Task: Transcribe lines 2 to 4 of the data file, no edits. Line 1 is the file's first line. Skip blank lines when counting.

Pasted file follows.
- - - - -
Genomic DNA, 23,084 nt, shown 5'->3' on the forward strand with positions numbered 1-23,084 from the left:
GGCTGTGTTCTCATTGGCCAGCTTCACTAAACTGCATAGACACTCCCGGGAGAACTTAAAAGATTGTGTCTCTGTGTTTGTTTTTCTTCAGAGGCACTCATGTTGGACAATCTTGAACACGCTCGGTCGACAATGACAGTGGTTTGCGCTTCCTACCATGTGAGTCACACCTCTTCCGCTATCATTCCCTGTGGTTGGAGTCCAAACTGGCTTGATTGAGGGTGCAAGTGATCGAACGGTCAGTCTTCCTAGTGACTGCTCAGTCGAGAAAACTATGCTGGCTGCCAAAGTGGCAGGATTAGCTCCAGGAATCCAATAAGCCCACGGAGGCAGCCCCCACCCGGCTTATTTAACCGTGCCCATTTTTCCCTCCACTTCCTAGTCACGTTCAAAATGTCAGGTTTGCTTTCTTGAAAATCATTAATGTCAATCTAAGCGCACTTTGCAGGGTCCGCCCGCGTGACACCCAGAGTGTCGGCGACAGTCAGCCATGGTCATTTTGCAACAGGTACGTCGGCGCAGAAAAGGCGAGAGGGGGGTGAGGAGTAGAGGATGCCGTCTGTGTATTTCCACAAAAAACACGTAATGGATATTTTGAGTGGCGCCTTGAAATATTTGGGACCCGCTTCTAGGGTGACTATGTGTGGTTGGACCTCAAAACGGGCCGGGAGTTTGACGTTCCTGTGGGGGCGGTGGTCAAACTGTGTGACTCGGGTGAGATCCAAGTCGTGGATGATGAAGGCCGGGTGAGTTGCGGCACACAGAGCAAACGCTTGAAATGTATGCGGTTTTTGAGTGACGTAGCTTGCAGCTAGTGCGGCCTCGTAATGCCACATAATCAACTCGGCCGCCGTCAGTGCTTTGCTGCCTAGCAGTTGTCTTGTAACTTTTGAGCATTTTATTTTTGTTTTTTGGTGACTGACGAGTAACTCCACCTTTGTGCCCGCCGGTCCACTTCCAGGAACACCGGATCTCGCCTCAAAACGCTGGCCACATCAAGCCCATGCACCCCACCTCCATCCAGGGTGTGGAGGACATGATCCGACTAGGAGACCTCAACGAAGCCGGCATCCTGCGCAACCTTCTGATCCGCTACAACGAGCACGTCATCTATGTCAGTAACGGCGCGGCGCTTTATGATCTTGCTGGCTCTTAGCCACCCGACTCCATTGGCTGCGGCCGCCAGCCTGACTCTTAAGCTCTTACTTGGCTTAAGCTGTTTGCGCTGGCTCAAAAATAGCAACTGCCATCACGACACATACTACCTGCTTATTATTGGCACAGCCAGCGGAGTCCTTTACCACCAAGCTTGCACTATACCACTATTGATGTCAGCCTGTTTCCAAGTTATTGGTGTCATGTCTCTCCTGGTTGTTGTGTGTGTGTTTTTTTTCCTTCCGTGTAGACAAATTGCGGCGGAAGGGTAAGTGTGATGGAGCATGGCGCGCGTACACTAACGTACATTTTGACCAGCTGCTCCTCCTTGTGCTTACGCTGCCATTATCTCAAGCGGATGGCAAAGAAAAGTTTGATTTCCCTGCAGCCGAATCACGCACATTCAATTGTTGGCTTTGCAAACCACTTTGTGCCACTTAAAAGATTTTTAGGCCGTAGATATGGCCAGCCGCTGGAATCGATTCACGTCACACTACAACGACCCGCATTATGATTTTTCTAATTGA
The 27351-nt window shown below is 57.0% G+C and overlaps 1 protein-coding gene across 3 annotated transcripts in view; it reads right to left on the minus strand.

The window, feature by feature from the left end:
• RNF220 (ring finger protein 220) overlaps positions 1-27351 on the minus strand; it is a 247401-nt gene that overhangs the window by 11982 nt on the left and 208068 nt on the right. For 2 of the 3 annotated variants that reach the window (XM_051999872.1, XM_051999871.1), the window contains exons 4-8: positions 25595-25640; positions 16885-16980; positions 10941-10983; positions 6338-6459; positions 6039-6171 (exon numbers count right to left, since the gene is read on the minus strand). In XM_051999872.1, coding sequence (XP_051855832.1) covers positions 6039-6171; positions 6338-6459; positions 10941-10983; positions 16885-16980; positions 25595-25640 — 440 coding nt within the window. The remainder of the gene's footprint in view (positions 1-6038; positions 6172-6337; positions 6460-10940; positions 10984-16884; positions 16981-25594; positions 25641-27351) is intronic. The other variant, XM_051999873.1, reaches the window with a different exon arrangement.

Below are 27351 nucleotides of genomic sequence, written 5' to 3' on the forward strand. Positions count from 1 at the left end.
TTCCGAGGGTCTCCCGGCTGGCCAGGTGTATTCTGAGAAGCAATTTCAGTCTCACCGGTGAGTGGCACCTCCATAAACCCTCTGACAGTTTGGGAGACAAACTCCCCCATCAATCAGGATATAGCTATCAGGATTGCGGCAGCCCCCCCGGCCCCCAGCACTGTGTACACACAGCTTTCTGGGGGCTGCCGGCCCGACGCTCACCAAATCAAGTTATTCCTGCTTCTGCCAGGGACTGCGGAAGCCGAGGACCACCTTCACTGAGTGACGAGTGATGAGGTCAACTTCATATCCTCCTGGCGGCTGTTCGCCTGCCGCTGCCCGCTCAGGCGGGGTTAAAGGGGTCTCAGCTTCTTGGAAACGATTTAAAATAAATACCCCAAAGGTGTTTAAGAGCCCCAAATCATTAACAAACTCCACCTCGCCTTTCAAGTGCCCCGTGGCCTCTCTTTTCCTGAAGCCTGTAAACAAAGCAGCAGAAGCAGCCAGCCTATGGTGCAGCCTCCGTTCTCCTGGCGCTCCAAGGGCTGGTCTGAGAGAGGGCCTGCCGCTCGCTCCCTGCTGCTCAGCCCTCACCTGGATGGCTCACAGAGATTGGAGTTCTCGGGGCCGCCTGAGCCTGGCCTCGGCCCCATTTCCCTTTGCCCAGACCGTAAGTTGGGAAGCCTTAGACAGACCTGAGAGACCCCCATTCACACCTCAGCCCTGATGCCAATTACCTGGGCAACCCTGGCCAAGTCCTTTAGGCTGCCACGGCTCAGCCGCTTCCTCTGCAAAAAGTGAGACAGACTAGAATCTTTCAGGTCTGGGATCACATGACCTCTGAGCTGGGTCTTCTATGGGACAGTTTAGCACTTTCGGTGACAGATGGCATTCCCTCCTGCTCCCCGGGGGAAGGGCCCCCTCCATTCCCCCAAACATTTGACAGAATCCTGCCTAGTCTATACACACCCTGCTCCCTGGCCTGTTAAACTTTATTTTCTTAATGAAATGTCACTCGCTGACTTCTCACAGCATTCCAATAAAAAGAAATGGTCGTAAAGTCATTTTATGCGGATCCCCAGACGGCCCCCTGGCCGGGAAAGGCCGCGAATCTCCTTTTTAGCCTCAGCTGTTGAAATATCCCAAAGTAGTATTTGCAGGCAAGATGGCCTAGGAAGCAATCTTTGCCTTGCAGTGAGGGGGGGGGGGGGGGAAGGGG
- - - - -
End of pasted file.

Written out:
GGCTGTGTTCTCATTGGCCAGCTTCACTAAACTGCATAGACACTCCCGGGAGAACTTAAAAGATTGTGTCTCTGTGTTTGTTTTTCTTCAGAGGCACTCATGTTGGACAATCTTGAACACGCTCGGTCGACAATGACAGTGGTTTGCGCTTCCTACCATGTGAGTCACACCTCTTCCGCTATCATTCCCTGTGGTTGGAGTCCAAACTGGCTTGATTGAGGGTGCAAGTGATCGAACGGTCAGTCTTCCTAGTGACTGCTCAGTCGAGAAAACTATGCTGGCTGCCAAAGTGGCAGGATTAGCTCCAGGAATCCAATAAGCCCACGGAGGCAGCCCCCACCCGGCTTATTTAACCGTGCCCATTTTTCCCTCCACTTCCTAGTCACGTTCAAAATGTCAGGTTTGCTTTCTTGAAAATCATTAATGTCAATCTAAGCGCACTTTGCAGGGTCCGCCCGCGTGACACCCAGAGTGTCGGCGACAGTCAGCCATGGTCATTTTGCAACAGGTACGTCGGCGCAGAAAAGGCGAGAGGGGGGTGAGGAGTAGAGGATGCCGTCTGTGTATTTCCACAAAAAACACGTAATGGATATTTTGAGTGGCGCCTTGAAATATTTGGGACCCGCTTCTAGGGTGACTATGTGTGGTTGGACCTCAAAACGGGCCGGGAGTTTGACGTTCCTGTGGGGGCGGTGGTCAAACTGTGTGACTCGGGTGAGATCCAAGTCGTGGATGATGAAGGCCGGGTGAGTTGCGGCACACAGAGCAAACGCTTGAAATGTATGCGGTTTTTGAGTGACGTAGCTTGCAGCTAGTGCGGCCTCGTAATGCCACATAATCAACTCGGCCGCCGTCAGTGCTTTGCTGCCTAGCAGTTGTCTTGTAACTTTTGAGCATTTTATTTTTGTTTTTTGGTGACTGACGAGTAACTCCACCTTTGTGCCCGCCGGTCCACTTCCAGGAACACCGGATCTCGCCTCAAAACGCTGGCCACATCAAGCCCATGCACCCCACCTCCATCCAGGGTGTGGAGGACATGATCCGACTAGGAGACCTCAACGAAGCCGGCATCCTGCGCAACCTTCTGATCCGCTACAACGAGCACGTCATCTATGTCAGTAACGGCGCGGCGCTTTATGATCTTGCTGGCTCTTAGCCACCCGACTCCATTGGCTGCGGCCGCCAGCCTGACTCTTAAGCTCTTACTTGGCTTAAGCTGTTTGCGCTGGCTCAAAAATAGCAACTGCCATCACGACACATACTACCTGCTTATTATTGGCACAGCCAGCGGAGTCCTTTACCACCAAGCTTGCACTATACCACTATTGATGTCAGCCTGTTTCCAAGTTATTGGTGTCATGTCTCTCCTGGTTGTTGTGTGTGTGTTTTTTTTCCTTCCGTGTAGACAAATTGCGGCGGAAGGGTAAGTGTGATGGAGCATGGCGCGCGTACACTAACGTACATTTTGACCAGCTGCTCCTCCTTGTGCTTACGCTGCCATTATCTCAAGCGGATGGCAAAGAAAAGTTTGATTTCCCTGCAGCCGAATCACGCACATTCAATTGTTGGCTTTGCAAACCACTTTGTGCCACTTAAAAGATTTTTAGGCCGTAGATATGGCCAGCCGCTGGAATCGATTCACGTCACACTACAACGACCCGCATTATGATTTTTCTAATTGA
The 27351-nt window shown below is 57.0% G+C and overlaps 1 protein-coding gene across 3 annotated transcripts in view; it reads right to left on the minus strand.

The window, feature by feature from the left end: